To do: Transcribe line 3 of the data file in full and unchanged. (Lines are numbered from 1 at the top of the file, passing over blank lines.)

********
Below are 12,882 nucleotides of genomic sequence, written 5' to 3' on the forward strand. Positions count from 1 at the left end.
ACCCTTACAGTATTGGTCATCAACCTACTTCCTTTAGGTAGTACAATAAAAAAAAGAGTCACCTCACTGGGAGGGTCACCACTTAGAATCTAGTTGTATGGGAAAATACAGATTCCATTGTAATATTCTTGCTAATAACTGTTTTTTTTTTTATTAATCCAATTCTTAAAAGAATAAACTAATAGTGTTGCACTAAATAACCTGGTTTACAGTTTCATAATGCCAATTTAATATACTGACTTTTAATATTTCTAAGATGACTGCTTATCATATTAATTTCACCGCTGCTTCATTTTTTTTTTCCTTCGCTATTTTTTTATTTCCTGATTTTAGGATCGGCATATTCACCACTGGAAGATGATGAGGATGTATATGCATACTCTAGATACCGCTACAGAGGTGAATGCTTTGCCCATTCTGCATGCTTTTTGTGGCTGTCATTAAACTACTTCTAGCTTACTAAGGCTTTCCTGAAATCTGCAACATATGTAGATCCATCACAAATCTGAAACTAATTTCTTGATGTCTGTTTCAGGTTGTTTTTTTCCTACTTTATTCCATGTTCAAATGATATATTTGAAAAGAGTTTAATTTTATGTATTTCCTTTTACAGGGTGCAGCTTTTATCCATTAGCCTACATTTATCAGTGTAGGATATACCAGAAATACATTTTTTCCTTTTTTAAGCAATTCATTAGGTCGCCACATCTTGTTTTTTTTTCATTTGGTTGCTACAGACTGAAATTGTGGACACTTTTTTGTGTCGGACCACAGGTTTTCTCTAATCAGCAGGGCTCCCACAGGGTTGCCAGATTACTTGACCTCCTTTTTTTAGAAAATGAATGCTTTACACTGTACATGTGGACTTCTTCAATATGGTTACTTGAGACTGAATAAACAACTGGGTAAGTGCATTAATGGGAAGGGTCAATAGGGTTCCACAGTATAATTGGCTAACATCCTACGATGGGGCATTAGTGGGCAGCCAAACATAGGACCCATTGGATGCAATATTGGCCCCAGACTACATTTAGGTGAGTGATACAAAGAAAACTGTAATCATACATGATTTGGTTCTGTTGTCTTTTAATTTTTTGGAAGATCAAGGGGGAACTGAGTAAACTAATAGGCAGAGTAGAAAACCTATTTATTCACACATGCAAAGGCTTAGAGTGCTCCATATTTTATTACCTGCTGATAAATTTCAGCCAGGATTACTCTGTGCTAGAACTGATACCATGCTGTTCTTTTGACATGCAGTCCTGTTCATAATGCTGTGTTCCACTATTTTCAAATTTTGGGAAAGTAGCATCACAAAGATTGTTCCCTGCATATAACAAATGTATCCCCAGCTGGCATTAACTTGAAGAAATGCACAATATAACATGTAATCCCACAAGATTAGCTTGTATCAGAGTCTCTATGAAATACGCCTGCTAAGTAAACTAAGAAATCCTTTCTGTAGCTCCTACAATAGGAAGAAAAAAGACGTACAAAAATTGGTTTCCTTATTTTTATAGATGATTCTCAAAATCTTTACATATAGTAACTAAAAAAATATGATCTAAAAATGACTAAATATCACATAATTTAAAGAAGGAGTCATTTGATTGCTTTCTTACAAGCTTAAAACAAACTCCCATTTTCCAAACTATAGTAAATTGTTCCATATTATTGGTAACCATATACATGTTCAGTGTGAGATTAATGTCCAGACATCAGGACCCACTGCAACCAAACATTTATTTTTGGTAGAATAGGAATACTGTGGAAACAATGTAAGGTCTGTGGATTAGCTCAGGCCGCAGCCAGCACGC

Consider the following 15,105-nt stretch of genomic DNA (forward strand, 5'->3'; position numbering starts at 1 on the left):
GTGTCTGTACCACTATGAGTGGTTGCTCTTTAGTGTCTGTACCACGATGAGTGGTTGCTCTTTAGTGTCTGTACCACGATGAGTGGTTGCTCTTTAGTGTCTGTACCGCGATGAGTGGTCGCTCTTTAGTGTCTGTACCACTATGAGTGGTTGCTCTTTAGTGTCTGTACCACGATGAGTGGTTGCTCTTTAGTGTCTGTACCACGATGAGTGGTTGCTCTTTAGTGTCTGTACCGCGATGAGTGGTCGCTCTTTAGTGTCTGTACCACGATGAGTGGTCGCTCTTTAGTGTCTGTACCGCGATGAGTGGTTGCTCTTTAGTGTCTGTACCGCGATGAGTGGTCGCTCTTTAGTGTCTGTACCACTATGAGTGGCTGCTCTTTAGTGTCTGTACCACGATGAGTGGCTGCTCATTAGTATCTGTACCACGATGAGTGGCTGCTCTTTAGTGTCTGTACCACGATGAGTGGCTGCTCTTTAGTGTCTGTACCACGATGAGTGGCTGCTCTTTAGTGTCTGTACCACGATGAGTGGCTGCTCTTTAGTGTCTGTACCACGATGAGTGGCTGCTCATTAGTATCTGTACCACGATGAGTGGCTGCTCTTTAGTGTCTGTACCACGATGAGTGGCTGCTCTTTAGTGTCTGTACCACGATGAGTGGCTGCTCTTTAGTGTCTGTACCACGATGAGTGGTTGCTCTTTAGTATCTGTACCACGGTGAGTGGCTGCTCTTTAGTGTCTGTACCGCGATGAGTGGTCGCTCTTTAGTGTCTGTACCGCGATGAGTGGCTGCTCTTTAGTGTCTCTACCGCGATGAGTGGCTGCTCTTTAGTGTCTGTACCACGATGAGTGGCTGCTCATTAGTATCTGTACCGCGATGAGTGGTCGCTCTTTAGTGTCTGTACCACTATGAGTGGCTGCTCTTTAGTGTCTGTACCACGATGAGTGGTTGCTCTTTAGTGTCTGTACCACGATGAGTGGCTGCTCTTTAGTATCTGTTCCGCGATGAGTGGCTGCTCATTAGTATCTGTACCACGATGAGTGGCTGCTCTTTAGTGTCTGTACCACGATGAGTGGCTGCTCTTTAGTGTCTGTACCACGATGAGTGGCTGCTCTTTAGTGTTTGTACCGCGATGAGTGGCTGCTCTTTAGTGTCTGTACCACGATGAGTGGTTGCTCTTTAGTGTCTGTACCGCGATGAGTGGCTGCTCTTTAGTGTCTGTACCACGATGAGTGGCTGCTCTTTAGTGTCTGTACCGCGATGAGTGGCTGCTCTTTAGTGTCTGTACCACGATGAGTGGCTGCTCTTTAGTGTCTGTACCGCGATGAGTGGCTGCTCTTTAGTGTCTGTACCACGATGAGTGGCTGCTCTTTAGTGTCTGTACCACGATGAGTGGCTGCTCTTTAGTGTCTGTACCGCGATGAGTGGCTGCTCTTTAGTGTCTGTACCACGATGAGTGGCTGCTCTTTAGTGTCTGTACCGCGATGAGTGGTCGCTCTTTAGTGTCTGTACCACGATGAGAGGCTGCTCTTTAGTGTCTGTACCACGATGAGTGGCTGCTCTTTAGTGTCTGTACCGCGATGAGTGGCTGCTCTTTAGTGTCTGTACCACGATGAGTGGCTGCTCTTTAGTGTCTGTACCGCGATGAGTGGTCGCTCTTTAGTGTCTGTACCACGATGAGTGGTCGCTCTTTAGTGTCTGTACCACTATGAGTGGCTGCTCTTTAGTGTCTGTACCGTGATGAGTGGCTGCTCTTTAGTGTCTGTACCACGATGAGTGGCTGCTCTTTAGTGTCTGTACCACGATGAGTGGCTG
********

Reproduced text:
Consider the following 15,105-nt stretch of genomic DNA (forward strand, 5'->3'; position numbering starts at 1 on the left):